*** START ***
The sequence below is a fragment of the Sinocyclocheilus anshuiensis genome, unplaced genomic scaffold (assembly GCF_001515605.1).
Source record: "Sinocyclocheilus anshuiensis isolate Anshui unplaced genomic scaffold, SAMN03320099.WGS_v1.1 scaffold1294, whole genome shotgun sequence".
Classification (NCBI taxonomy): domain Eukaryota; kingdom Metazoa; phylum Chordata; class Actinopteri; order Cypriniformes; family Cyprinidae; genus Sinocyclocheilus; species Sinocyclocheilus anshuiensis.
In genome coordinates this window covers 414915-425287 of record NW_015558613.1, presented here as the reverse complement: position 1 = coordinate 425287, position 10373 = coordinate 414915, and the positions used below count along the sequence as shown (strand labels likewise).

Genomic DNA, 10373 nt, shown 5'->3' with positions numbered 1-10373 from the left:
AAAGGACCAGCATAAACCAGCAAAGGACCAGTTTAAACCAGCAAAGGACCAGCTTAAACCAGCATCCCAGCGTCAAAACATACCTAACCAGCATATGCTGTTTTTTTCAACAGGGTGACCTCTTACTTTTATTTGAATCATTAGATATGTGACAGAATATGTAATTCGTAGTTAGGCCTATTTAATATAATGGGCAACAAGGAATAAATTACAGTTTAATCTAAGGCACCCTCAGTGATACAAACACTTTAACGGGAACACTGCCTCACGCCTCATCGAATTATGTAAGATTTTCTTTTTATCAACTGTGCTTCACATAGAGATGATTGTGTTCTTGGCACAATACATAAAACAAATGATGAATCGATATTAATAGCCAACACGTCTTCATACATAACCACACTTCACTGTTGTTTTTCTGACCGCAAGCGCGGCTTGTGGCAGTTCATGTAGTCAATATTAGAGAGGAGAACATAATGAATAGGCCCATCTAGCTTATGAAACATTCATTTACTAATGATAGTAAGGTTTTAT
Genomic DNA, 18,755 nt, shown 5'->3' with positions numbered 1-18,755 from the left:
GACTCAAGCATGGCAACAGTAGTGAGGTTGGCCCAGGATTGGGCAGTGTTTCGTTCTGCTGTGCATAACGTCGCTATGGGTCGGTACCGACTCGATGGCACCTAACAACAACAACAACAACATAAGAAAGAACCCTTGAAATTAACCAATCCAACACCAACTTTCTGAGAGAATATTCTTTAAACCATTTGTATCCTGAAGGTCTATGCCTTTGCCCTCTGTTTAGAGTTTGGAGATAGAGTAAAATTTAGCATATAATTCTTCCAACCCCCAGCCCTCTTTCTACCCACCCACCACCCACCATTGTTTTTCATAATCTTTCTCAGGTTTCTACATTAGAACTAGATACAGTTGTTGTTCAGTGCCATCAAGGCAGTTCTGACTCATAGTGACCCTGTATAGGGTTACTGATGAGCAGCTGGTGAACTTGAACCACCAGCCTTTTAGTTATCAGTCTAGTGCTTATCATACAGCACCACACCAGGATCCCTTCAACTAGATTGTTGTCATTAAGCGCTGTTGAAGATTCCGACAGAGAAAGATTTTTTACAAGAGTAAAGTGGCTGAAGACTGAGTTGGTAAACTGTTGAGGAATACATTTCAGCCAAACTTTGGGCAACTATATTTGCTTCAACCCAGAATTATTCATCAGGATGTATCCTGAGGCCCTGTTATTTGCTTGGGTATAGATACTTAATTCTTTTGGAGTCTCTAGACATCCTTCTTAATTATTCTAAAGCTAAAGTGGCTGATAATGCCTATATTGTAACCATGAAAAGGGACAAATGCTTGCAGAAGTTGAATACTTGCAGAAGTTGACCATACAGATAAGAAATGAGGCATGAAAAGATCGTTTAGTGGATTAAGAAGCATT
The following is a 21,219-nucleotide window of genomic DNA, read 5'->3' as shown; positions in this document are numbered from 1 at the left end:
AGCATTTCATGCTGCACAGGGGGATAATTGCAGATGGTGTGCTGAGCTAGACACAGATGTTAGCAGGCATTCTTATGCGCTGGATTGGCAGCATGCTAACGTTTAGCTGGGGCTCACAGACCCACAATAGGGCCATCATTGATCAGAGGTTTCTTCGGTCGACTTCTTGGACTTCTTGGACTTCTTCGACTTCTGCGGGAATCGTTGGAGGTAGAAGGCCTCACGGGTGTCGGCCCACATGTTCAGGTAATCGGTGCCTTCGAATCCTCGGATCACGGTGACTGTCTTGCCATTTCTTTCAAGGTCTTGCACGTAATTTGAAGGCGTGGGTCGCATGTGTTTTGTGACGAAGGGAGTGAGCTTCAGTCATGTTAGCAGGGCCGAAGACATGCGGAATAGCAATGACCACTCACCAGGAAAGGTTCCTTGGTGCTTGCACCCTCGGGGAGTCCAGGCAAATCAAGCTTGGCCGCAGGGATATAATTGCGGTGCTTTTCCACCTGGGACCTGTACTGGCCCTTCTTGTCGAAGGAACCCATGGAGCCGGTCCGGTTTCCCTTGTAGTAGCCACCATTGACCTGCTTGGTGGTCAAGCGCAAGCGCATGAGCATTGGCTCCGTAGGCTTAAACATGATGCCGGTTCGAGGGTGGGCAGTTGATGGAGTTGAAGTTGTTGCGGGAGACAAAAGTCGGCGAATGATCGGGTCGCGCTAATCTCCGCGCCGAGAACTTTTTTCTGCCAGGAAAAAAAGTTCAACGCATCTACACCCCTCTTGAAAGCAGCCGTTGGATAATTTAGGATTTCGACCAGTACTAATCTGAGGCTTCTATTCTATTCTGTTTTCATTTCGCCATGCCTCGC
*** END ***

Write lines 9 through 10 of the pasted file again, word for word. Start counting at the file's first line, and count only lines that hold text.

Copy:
The following is a 21,219-nucleotide window of genomic DNA, read 5'->3' as shown; positions in this document are numbered from 1 at the left end:
AGCATTTCATGCTGCACAGGGGGATAATTGCAGATGGTGTGCTGAGCTAGACACAGATGTTAGCAGGCATTCTTATGCGCTGGATTGGCAGCATGCTAACGTTTAGCTGGGGCTCACAGACCCACAATAGGGCCATCATTGATCAGAGGTTTCTTCGGTCGACTTCTTGGACTTCTTGGACTTCTTCGACTTCTGCGGGAATCGTTGGAGGTAGAAGGCCTCACGGGTGTCGGCCCACATGTTCAGGTAATCGGTGCCTTCGAATCCTCGGATCACGGTGACTGTCTTGCCATTTCTTTCAAGGTCTTGCACGTAATTTGAAGGCGTGGGTCGCATGTGTTTTGTGACGAAGGGAGTGAGCTTCAGTCATGTTAGCAGGGCCGAAGACATGCGGAATAGCAATGACCACTCACCAGGAAAGGTTCCTTGGTGCTTGCACCCTCGGGGAGTCCAGGCAAATCAAGCTTGGCCGCAGGGATATAATTGCGGTGCTTTTCCACCTGGGACCTGTACTGGCCCTTCTTGTCGAAGGAACCCATGGAGCCGGTCCGGTTTCCCTTGTAGTAGCCACCATTGACCTGCTTGGTGGTCAAGCGCAAGCGCATGAGCATTGGCTCCGTAGGCTTAAACATGATGCCGGTTCGAGGGTGGGCAGTTGATGGAGTTGAAGTTGTTGCGGGAGACAAAAGTCGGCGAATGATCGGGTCGCGCTAATCTCCGCGCCGAGAACTTTTTTCTGCCAGGAAAAAAAGTTCAACGCATCTACACCCCTCTTGAAAGCAGCCGTTGGATAATTTAGGATTTCGACCAGTACTAATCTGAGGCTTCTATTCTATTCTGTTTTCATTTCGCCATGCCTCGC